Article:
Perl Babysteps

Getting Started With Perl

Added Jul 10, 2009 • Updated Aug 24, 2011

Let's admit it. Perl is everywhere. It powers most of the Internet, in one form or another. What? Your site doesn't use Perl and CGI? Well, what about the administrative scripts that keep it running smoothly when everyone is snug in their beds? Even a fair chunk of Microsoft IIS servers rely on Perl for administrative tasks. I'm not saying that Perl is being used on every site on the Internet, including yours. I'm saying that Perl is probably being used on any random site you happen to look at on the Internet, including yours.

Why not learn how to use it?

This series is intended to provide the non-programmer with a gentle introduction to the Perl programing language. When you are done with it, you should feel ready to learn more. You will not be an expert, but you will be able to find the information you need to go farther. Beginners and experts alike should feel free to send suggestions to me about how to improve this tutorial.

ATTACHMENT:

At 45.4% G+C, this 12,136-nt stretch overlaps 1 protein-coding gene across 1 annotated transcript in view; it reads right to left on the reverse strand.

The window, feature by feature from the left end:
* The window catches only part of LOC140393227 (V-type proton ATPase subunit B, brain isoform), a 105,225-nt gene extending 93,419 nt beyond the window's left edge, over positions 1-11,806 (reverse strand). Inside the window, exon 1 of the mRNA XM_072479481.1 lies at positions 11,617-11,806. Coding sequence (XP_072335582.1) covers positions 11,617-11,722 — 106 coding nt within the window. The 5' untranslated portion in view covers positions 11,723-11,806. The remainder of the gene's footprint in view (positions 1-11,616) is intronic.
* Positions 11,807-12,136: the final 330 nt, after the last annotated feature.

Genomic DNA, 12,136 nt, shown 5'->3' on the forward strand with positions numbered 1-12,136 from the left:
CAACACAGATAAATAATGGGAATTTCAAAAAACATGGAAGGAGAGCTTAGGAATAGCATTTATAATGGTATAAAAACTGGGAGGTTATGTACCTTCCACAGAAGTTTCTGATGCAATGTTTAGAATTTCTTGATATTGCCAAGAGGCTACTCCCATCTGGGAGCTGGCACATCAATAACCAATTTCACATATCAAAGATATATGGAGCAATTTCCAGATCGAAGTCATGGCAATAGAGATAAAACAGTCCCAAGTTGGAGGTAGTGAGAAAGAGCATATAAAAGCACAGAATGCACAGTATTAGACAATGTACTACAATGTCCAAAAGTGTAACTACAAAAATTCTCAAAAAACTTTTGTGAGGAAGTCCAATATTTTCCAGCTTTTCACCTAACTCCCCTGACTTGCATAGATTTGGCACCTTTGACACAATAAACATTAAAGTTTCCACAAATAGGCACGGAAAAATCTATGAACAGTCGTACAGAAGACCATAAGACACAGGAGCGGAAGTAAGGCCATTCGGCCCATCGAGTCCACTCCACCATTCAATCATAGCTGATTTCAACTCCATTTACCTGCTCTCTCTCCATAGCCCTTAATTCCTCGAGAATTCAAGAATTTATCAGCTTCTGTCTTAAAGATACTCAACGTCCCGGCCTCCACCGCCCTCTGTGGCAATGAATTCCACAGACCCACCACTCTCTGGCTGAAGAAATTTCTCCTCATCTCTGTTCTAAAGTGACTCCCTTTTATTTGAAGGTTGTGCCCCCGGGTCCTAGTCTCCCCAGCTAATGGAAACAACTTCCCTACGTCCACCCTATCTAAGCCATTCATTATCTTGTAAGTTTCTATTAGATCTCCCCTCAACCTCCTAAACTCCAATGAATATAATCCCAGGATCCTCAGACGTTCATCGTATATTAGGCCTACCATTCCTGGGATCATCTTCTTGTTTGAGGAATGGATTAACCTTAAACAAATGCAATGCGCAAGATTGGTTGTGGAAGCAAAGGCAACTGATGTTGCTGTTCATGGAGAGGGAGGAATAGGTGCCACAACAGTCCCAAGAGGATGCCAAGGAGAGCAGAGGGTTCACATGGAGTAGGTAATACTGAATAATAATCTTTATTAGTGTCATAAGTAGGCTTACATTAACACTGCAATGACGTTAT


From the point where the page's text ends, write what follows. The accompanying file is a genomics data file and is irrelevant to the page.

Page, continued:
Perl is a rich language. There are many ways to use it, and many ways to learn it. My focus is on how a beginner can use the features of Perl 5.14 to create programs[1]. It is explicitly not a tutorial for people who need to maintain a big pile of legacy code that hides dragons and dark secrets, or for somebody who wants to whip out quick one-liners and scripts to accomplish amazing administrative tasks. See "Other Resources" below for some of my favorite books for different approaches to learning Perl.

[1] - even more specifically, how a beginner can use the features of Perl 5.14 to write the sort of code I would prefer to see people write. Hey. At least I'm honest.

The Series

  1. Getting Started: Installing Perl and writing your first script
  2. User Input: Getting user input from the command line

Other Resources